Beijing Municipal Public Security Bureau alerts you: In recent days the broad masses have expressed their patriotic enthusiasm and wishes spontaneously, rationally and in an orderly way. Protest activities have now concluded, and the embassy area has returned to normal traffic conditions. It is hoped that everyone will express patriotic enthusiasm in other ways, will not come again to the embassy area to protest, and will cooperate with relevant authorities to jointly uphold good traffic and social order. Thankyou everyone for your understanding and support – Beijing City Public Security Bureau.

SMS text message from Beijing PSB, automatically sent out near Japanese embassy, September 19, 2012

It doesn’t get any clearer than this. The protests were acceptable, indeed laudable, to the authorities until today. Now they are banned.

Sure enough, when we reached the street corner i had to check the road sign to know whether i was in the same place as i had been the past few days. It was full of fast(ish)-moving traffic, and there was not a single five-starred red flag in sight.

We walked up towards the embassy, and quickly encountered a marching column of about 100 police. Beyond, individual police officers were stationed approximately 3 metres apart for the next 800 metres or so.The People’s Armed Police and barricades in front of the Japanese embassy remained, and in the carpark of the International Youth University opposite the embassy we found busloads of PSB officers waiting in reserve.

The scene at the Japanese embassy, approximately 9am, September 19, 2012

All up, there appeared to be approximately as many police as there had been over the previous days of thousands-strong protests. That is to say, there were probably less plain-clothes officers and roughly the same number of uniformed ones, whose function had changed from facilitation and crowd control to prevention of any sign of protest whatsoever. In 45 minutes of wandering up and down, in and out, literally the only Chinese flags i saw were those covering up the signs on the Japanese restaurants.

One of many Japanese (and even Korean) restaurants on Beijing’s Chaoyang Park Rd, diagonally opposite the Japanese embassy, September 19, 2012

To (hopefully, temporarily at least) end this dark chapter on a happier note, check out this 特牛 bagpipe-player, kilt and all, filmed during the massive demonstrations yesterday. William Wallace’s military spirit, or a fiercely patriotic Chinese Scot — who knows? Also the police presence.

Apologies for the appalling jerkiness of the video (i blame the police and their determination to keep everyone moving), but for me it would be worth copping that just to catch a glimpse of him:


“More ‘doing’ required”: Ding Gang brings the taoguang-yanghui debate to the South China Sea

Selected Works of Deng Xiaoping Vol III, which contains the key injunction to yousuo zuowei (“take some actions”), but not its long-suffering flipside, taoguang yanghui (“hide brightness and cherish obscurity”)

Ding Gang, senior reporter at the People’s Daily, had an opinion piece in yesterday’s Huanqiu Shibao, titled, ‘Ding Gang: more “doing” required in the South China Sea‘.

Last year Ding argued passionately for cooperation with ASEAN, for complete clarification of China’s claims and even, in the latter article, that India and Vietnam should be allowed to explore oil Blocks 128 and 129. This time, however, he argues that China has done well out of the Scarborough Shoal standoff, and the lesson is that China should kickstart more of these incidents.

Ding is tapping into a very deep pool of rhetorical capital, which is discussed after the summary translation below.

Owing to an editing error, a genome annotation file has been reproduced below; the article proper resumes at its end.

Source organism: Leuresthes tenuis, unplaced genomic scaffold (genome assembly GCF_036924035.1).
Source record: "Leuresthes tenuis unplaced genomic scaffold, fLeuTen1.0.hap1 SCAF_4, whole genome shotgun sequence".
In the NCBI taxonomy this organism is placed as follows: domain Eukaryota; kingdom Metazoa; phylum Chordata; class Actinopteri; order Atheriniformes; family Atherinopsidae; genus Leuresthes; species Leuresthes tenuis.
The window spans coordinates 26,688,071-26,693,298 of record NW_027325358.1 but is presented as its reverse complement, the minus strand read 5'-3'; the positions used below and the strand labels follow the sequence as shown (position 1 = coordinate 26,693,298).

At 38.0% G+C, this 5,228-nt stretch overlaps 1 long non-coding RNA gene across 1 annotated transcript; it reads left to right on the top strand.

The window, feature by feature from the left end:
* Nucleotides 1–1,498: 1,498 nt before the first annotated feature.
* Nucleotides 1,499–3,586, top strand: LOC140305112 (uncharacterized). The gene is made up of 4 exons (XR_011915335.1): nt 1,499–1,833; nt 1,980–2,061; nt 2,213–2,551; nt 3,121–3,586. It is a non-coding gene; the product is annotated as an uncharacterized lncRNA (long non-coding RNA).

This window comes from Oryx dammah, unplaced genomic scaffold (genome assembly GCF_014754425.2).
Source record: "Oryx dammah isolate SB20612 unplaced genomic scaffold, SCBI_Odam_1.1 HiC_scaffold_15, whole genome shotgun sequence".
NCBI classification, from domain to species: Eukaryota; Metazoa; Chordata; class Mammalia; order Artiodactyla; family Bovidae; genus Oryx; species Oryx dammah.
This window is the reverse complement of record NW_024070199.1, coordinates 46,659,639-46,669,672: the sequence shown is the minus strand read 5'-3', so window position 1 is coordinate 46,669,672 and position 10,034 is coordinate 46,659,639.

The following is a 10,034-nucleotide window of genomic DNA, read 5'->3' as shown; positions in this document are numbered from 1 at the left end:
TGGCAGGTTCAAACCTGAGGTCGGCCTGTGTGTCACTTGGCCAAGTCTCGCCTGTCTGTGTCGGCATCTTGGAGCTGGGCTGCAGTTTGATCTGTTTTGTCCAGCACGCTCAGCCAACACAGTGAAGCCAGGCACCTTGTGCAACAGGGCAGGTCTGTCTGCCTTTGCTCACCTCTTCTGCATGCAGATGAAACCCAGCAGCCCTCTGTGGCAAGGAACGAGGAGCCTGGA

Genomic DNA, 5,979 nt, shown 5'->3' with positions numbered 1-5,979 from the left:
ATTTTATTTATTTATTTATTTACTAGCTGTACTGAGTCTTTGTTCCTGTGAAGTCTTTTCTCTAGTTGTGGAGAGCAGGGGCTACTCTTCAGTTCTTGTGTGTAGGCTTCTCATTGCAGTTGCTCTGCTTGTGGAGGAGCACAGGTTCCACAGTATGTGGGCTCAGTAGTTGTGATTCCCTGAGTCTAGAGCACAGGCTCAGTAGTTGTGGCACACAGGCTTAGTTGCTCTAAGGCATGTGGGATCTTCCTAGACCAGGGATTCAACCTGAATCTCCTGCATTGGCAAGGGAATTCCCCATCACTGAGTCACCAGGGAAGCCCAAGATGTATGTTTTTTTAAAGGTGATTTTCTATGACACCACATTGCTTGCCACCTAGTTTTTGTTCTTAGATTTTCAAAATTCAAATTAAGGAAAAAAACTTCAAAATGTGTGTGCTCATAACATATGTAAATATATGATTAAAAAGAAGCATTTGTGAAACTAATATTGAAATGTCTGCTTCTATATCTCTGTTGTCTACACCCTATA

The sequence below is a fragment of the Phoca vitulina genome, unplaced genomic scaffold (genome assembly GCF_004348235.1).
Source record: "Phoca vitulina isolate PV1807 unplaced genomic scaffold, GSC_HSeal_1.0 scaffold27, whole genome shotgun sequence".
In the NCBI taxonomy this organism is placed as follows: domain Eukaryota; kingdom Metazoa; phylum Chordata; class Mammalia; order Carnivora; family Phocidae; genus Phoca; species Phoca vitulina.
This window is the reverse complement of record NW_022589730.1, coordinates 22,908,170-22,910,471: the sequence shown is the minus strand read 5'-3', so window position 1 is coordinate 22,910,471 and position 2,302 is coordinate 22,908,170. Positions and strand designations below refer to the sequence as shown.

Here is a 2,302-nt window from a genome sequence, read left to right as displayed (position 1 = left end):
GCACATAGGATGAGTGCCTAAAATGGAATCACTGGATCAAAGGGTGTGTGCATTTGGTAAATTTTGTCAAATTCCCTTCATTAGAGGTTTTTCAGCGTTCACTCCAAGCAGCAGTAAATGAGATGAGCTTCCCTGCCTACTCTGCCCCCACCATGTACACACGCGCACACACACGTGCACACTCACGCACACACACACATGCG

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More ‘doing’ required in the South China Sea

Huanqiu Shibao (Global Times), August 29

By Ding Gang 丁刚, Senior reporter, Renmin Ribao

There is a saying in Chinese diplomacy, taoguang yanghui, yousuo zuowei. But given China’s vastly-increased national power, it’s the latter phrase, meaning “take some actions”, that may be more important — especially when it comes to the South China Sea.

The heat has gone down around Scarborough Shoal [China is effectively in control of the atoll -- SSC]. Experts have said that the outcome of the Scarborough Shoal standoff shows that there is a “Huangyan Model” that China can use to solve its other problems in the SCS.

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Malaysia returns to the PRC’s South China Sea media cauldron

The Foreign Ministers of China and Malaysia, Yang Jiechi and Anifah Aman, shake hands in Kota Kinabalu, August 12, 2012

There was a post here last year about the KD Pari, a Malaysian Navy fast attack craft that sort-of-sank while allegedly chasing a Chinese ship near Swallow Reef. It still continues to attract traffic from the search engines, which hints at a general dearth of information on the Malaysian dimension to the South China Sea disputes.

Malaysia usually gets little noticed in the Chinese media too, when it comes to the South China Sea issue, but that changed with Malaysian Foreign Minister Anifah Amin’s comment on August 12 that Southeast Asian states should sort out their South China Sea claims before negotiating with China. At a press conference right after his meeting with his Chinese counterpart Yang Jiechi (who wasn’t in attendance), Anifah said:

There are overlapping claims by member countries. Let us discuss these among ASEAN countries first before we talk to China . . . We can only achieve this objective in the South China Sea if all parties agree. Then China can appreciate this and realise it is ASEAN’s wish.

Although Malaysia’s official Bernama news agency did not report these comments, they were still picked up, translated and introduced into the Chinese media by the Huanqiu Shibao. This led in turn to the following report from Yunnan TV. As the summary translation indicates, it struck an indignant tone that painted Malaysia as yet another addition to the list of hostile anti-China forces.

Summary translation follows after the jump…